"STRANGERS." A POEM BY NAZIK AL-MALA'IKA.
"Mala'ika, Nazik al- (1923–2007)." Biographical Encyclopedia of the Modern Middle East and North Africa. . Encyclopedia.com. (January 22, 2019). https://www.encyclopedia.com/international/encyclopedias-almanacs-transcripts-and-maps/malaika-nazik-al-1923-2007
"Mala'ika, Nazik al- (1923–2007)." Biographical Encyclopedia of the Modern Middle East and North Africa. . Retrieved January 22, 2019 from Encyclopedia.com: https://www.encyclopedia.com/international/encyclopedias-almanacs-transcripts-and-maps/malaika-nazik-al-1923-2007
Encyclopedia.com gives you the ability to cite reference entries and articles according to common styles from the Modern Language Association (MLA), The Chicago Manual of Style, and the American Psychological Association (APA).
Within the “Cite this article” tool, pick a style to see how all available information looks when formatted according to that style. Then, copy and paste the text into your bibliography or works cited list.
Because each style has its own formatting nuances that evolve over time and not all information is available for every reference entry or article, Encyclopedia.com cannot guarantee each citation it generates. Therefore, it’s best to use Encyclopedia.com citations as a starting point before checking the style against your school or publication’s requirements and the most-recent information available at these sites:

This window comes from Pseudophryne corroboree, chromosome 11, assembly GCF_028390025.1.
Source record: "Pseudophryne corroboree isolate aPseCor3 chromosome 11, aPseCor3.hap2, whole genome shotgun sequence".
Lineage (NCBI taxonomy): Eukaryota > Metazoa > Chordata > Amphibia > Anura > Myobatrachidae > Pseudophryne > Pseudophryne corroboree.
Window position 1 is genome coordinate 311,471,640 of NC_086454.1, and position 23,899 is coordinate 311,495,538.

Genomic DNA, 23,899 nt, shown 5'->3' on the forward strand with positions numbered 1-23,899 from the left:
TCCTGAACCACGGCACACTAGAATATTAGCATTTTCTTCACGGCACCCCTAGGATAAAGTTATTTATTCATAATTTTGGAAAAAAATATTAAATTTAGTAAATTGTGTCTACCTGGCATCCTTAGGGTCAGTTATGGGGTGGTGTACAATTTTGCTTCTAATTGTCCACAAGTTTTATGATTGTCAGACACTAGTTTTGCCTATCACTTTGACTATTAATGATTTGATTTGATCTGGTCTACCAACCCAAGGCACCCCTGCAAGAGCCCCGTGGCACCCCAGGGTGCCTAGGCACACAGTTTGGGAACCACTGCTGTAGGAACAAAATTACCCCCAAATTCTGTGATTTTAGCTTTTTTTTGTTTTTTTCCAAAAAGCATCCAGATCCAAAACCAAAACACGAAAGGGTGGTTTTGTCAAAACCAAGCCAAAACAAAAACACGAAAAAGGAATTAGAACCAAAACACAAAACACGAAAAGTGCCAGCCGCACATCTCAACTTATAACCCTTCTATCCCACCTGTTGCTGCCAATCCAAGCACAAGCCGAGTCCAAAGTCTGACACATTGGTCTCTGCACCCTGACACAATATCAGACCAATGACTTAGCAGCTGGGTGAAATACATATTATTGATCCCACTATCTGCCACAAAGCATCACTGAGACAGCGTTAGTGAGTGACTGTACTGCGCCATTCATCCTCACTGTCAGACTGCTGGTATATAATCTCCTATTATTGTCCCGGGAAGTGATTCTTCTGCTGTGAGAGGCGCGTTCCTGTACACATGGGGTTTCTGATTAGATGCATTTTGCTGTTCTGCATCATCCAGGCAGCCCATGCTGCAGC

Modern Language Association
The Chicago Manual of Style
American Psychological Association
- Most online reference entries and articles do not have page numbers. Therefore, that information is unavailable for most Encyclopedia.com content. However, the date of retrieval is often important. Refer to each style’s convention regarding the best way to format page numbers and retrieval dates.
- In addition to the MLA, Chicago, and APA styles, your school, university, publication, or institution may have its own requirements for citations. Therefore, be sure to refer to those guidelines when editing your bibliography or works cited list.